Maureen Corrigan

Maureen Corrigan, book critic for NPR's Fresh Air, is a critic-in-residence and lecturer at Georgetown University. She is an associate editor of and contributor to Mystery and Suspense Writers (Scribner) and the winner of the 1999 Edgar Award for Criticism, presented by the Mystery Writers of America.

Corrigan served as a juror for the 2012 Pulitzer Prize in Fiction. Her book So We Read On: How The Great Gatsby Came To Be and Why It Endures was published by Little, Brown in September 2014 (paperback forthcoming May 2015). Corrigan is represented by Trinity Ray at The Tuesday Lecture Agency: trinity@tuesdayagency.com

Corrigan's literary memoir, Leave Me Alone, I'm Reading! was published in 2005. Corrigan is also a reviewer and columnist for The Washington Post's Book World. In addition to serving on the advisory panel of The American Heritage Dictionary, she has chaired the Mystery and Suspense judges' panel of the Los Angeles TimesBook Prize.

Talk about opening with a bang: at the beginning of Julia Pierpont's debut novel, Among the Ten Thousand Things, an 11-year-old girl named Kay Shanley enters the lobby of her New York City apartment building. We readers have already been clued into the fact that Kay is the kind of awkward, shy, pre-teen other girls ridicule. We just want her to get safely into her family's apartment and back to watching the Harry Potter movies she loves. But, just as the elevator doors are closing, the doorman signals for her to hold up.

As another Southern writer once said, "You can't go home again." In Harper Lee's Go Set a Watchman, which takes place in the mid-1950s, a 26-year-old Scout Finch takes the train from New York City home to Maycomb, Ala., and finds the familiar world turned mighty strange.

TV and air-conditioning have changed the landscape, and beloved childhood friends like Dill and her brother Jem have vanished. Others, like Calpurnia, look at Scout, here called by her grown-up name of "Jean Louise," as though she were, well, a white lady.

I've just spent much of the past two weeks on my couch, reading suspense fiction. The result of all that heavy lifting is this list of recommendations — four thrillers, very different in style and MO, but all deadly accurate in their aim to entertain.

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Since it opened in 1911, the building has become a New York City landmark, praised not only for its beauty but also for its functional brilliance. In the words of one contemporary architect, the main branch of The New York Public Library at Fifth Avenue and 42nd Street is "a perfect machine for reading." The grand Reading Room sits atop seven levels of iron and steel books stacks whose contents could, at one time, be delivered to anybody who requested a book within a matter of minutes via a small elevator. Those stacks also support the floor of the Reading Room above.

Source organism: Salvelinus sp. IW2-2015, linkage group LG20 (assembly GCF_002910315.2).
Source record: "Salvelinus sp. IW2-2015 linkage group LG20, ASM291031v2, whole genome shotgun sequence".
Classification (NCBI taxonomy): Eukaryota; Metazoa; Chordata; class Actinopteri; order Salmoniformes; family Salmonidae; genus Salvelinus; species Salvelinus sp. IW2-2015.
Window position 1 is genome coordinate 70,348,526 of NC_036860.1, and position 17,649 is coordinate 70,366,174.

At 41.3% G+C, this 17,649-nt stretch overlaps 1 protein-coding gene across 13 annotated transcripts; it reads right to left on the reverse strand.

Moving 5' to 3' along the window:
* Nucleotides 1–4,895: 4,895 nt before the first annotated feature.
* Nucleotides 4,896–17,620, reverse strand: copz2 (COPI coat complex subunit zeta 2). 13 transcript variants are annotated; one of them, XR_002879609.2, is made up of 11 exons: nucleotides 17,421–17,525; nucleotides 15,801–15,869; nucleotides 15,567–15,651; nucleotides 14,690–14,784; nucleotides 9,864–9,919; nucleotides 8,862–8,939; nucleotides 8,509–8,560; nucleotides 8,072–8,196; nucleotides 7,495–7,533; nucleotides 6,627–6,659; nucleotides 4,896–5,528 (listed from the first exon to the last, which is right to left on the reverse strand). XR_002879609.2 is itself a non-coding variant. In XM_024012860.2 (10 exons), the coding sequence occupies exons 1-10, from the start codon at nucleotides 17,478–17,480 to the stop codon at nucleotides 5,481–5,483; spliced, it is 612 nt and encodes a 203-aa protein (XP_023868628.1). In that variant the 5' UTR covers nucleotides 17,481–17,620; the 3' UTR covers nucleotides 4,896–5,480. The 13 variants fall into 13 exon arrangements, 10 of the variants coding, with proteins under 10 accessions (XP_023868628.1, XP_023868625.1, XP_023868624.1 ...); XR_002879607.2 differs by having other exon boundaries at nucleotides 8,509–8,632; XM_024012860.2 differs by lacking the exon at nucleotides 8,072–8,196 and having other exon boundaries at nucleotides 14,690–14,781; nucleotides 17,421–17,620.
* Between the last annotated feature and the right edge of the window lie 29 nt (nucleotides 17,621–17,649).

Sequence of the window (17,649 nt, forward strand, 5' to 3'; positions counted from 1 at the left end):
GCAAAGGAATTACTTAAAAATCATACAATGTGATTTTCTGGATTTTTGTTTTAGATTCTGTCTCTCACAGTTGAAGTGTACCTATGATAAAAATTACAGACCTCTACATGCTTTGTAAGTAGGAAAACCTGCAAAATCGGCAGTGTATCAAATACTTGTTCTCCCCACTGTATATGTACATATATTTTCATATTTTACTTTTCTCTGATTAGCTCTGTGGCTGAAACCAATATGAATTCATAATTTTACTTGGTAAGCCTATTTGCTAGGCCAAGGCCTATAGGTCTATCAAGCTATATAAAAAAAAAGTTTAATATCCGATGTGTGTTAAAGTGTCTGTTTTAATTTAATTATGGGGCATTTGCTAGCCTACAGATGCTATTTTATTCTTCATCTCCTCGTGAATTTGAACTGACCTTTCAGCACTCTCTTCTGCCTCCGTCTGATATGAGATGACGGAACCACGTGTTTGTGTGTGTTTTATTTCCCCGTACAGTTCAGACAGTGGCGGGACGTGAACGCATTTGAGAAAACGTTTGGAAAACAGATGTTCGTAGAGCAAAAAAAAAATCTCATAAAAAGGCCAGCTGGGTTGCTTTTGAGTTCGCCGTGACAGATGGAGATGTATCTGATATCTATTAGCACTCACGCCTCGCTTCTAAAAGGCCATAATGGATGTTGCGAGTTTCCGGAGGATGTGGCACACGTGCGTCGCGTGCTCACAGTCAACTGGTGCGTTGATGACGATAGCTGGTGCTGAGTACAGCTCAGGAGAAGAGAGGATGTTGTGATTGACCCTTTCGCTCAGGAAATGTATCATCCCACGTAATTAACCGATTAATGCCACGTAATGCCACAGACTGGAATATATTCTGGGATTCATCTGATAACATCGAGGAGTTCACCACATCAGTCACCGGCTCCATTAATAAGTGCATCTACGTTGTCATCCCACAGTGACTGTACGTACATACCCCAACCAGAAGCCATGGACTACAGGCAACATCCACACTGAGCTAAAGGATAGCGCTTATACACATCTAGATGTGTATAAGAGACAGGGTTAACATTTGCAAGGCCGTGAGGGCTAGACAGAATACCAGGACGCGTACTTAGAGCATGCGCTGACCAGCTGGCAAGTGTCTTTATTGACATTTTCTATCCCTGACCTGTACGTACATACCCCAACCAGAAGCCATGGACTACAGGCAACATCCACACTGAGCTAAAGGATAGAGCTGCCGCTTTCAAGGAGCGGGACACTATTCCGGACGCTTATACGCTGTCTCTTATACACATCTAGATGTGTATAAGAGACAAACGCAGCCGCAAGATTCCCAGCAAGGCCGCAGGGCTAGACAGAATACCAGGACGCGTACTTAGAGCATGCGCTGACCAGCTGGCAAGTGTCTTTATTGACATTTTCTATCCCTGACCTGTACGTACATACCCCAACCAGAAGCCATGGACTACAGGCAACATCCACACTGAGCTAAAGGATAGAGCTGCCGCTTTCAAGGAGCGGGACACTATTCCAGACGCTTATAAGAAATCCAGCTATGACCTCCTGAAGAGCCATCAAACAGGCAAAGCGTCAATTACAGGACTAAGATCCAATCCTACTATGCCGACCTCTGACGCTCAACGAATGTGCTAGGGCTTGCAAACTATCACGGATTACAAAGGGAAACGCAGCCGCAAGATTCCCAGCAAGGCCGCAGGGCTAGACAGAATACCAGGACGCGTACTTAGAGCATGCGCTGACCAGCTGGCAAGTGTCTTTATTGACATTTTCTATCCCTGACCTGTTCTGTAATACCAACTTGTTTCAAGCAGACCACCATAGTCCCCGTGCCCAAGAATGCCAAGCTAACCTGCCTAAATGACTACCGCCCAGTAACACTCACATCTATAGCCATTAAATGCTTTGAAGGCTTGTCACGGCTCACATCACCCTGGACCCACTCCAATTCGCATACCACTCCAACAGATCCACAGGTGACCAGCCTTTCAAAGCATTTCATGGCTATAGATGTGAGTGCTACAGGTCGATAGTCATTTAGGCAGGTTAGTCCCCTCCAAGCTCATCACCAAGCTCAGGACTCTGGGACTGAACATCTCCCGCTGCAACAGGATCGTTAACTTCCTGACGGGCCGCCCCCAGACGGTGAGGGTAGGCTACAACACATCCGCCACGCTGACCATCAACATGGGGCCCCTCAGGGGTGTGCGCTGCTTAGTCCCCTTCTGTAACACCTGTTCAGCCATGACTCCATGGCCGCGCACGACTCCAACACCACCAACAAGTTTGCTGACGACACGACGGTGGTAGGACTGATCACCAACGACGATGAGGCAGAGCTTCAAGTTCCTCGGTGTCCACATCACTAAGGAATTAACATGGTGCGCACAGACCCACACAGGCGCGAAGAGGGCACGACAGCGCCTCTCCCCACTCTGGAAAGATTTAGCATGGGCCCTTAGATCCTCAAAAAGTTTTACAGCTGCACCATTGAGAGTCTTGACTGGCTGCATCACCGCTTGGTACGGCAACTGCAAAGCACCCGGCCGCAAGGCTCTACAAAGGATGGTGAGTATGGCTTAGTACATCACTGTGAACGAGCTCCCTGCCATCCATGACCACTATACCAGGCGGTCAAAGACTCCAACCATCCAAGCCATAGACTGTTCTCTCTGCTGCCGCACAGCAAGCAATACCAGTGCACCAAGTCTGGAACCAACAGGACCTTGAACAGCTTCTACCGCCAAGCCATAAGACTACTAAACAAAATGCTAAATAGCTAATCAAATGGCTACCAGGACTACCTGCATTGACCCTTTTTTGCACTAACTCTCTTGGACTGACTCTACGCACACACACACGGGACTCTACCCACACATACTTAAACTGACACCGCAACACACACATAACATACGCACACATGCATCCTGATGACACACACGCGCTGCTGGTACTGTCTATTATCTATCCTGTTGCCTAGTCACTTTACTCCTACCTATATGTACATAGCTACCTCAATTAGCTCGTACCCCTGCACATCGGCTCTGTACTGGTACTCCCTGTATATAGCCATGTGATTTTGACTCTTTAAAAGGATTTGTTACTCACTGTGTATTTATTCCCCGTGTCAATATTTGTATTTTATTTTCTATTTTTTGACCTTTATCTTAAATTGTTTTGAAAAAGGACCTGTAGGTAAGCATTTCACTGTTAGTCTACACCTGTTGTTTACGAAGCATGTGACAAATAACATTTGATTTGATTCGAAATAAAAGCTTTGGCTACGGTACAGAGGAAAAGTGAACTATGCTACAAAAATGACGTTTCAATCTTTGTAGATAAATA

The initial "selling point" of Mia Alvar's debut short story collection, In the Country, is its fresh subject matter: namely, Filipinos living under martial law in the 1970s in their own country and in exile, working as maids, engineers, teachers, health care workers and hired hands in the Middle East and the United States.

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DAVE DAVIES, HOST:

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TERRY GROSS, HOST:

This is FRESH AIR. Travel near and far, literary souvenirs and the cruise ship companionship of an animal are the subjects of the novels and works of nonfiction on Maureen Corrigan's list of early summer book recommendations.

No, it's not a posthumously published mystery novel by the late, great composer and conductor. Rather, Death by Pastrami by Leonard S. Bernstein is a collection of short stories mostly about life in the garment district of New York City. This Leonard Bernstein knows whereof he writes: He owned and managed a garment factory; now, in his 80s, he's published his first work of fiction, making him a veritable Grandma Moses of the garment district.

For this year's Best Books of the Year list, I reject the tyranny of the decimal system. Some years it's simply more than 10. Here, then, are my top 12 books of 2014. All of the disparate books on my list contain characters, scenes or voices that linger long past the last page of their stories. In fact, The Empire of Necessity by Greg Grandin, which is my pick for Book of the Year, came out in January and I haven't stopped thinking about it since.

Expect to be good for nothing for a long time after you read Ron Rash. His writing is powerful, stripped down and very still: It takes you to a land apart, psychologically and geographically, since his fiction is set in Appalachia.

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